Kenny Leon is on fire. Just ask him. Two plays he directed are currently playing on Broadway to packed houses, featuring star performers, and are being considered in the context of his past work which include a slew of August Wilson’s plays, and Lorraine Hansbury’s classic, A Raisin in the Sun. When it comes to recreating the black experience on stage, Leon’s resume speaks volumes.
Despite having the “it” director of color for this new play by Lydia Diamond, Stick Fly fails to take off in the theater. Perhaps my expectations were too high. Was I expecting this to be a new classic, the next pivotal play to chart the African American experience in a specific era? Are we that starved for color on Broadway that we instantly assume that any play with a non-white cast is destined for greatness?
I am almost happy to report that Stick Fly was gloriously mediocre, but you should go see for yourself. The plot did have a couple of twists, and the dialogue was racy, even dangerous at times in its discussion of race, class, and gender politics. The characters were more complex than Tyler Perry might come up with; the story was engaging. At times, the relationships felt contrived, complete with father-son rivalry, and the overt intimacy of new young couples giving each other ridiculous pet names. Welcome to mainstream.
Set in an ornate historical home in Martha’s Vineyard, the LeVay brothers Flip and Spoon introduce their girlfriends to the patriarch, Joe LeVay. It would appear that Diamond’s central question motivating this play is “what does it mean to be black, wealthy, and educated in America?” A stunning set design by David Gallo, featuring iconic paintings by black artists like Romare Bearden, help paint the picture. When Flip LeVay, the oldest son played by Mekhi Pfifer, refers to his girlfriend Kimber, (Rosie Benton) they unconsciously imply that being white translates to a kind of cultural blank slate. Feeling the need to impose a richer ethnic identity, Flip tells his family “She’s Italian.” We all laugh when his father played by Ruben Santiago-Hudson addresses her with “bongiorno bella!” In this family, being white is a liability, which is only slightly off set by Kimber’s advance study in African American culture, history, and education disparity.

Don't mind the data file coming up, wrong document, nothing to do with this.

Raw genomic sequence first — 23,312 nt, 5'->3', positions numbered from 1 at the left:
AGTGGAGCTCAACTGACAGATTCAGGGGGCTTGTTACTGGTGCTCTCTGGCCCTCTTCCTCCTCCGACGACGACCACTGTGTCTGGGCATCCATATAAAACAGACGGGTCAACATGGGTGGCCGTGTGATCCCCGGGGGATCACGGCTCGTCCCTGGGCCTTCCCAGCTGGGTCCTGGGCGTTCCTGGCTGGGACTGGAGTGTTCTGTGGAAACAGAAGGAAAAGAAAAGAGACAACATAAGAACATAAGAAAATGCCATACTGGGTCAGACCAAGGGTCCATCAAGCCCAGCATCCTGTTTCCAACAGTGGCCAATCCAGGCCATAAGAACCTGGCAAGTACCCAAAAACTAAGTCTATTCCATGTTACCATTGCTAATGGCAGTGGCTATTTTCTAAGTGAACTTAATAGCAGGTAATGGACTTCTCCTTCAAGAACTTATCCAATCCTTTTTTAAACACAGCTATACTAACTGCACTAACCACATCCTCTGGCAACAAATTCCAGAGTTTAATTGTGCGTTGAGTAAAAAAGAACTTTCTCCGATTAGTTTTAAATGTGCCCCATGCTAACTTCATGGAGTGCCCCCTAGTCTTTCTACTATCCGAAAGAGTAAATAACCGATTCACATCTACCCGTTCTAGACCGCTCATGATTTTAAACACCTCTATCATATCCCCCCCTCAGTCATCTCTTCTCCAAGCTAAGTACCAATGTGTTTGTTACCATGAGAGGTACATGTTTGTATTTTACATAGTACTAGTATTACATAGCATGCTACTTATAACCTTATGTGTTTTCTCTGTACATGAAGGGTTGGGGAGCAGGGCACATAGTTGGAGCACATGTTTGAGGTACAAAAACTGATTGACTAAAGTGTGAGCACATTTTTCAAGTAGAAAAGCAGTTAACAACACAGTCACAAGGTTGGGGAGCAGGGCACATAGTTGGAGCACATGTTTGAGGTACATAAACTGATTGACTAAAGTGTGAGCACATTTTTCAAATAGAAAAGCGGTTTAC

Eager to impress her future in-laws with her helpfulness and learned female role playing, Spoon’s fiance Taylor, as realized by Tracie Thoms, is unnerved by the presence of Cheryl, the young maid in the household. Strata of social class begin to emerge when Cheryl grows annoyed at Taylor’s apologetic approach, “it’s by job” she tells her. Condola Rashad is pitch perfect as Cheryl, who asserts her pride in honest work. While Taylor feels she’s got something to prove, Kimber later points out that white women only achieve what is expected of them. Pretty girls never aspire more than they need to. Taylor expresses her frustration at teaching cultural sensitivity to her classmates, “Beckys” she calls them, for whom “Diversity” is a flouted goal, but never a reality. These very different women are unified by their respective ambition.
Despite the skill of the cast, the first act in particular was extremely rushed. They spat out their lines as if by rote. The timing and rhythm of the language was thrown off by missing the timing of lines, speaking through audience laughter, and not listening to each other on stage. Cheryl announces “I’ll get it!” a half beat before the phone rings. Original music by Alicia Keys helps break up the scenes and establish the tone. By the end, everything everyone was too afraid to say has been said and still questions hang in the air for these characters. Fortunately, Diamond did not undermine the important issues she addressed in this play by wrapping it up with a nice bow at the end. Sometimes moments of redemption don’t come and it’s up to us to decide whether to continue the story, or make our own happy ending.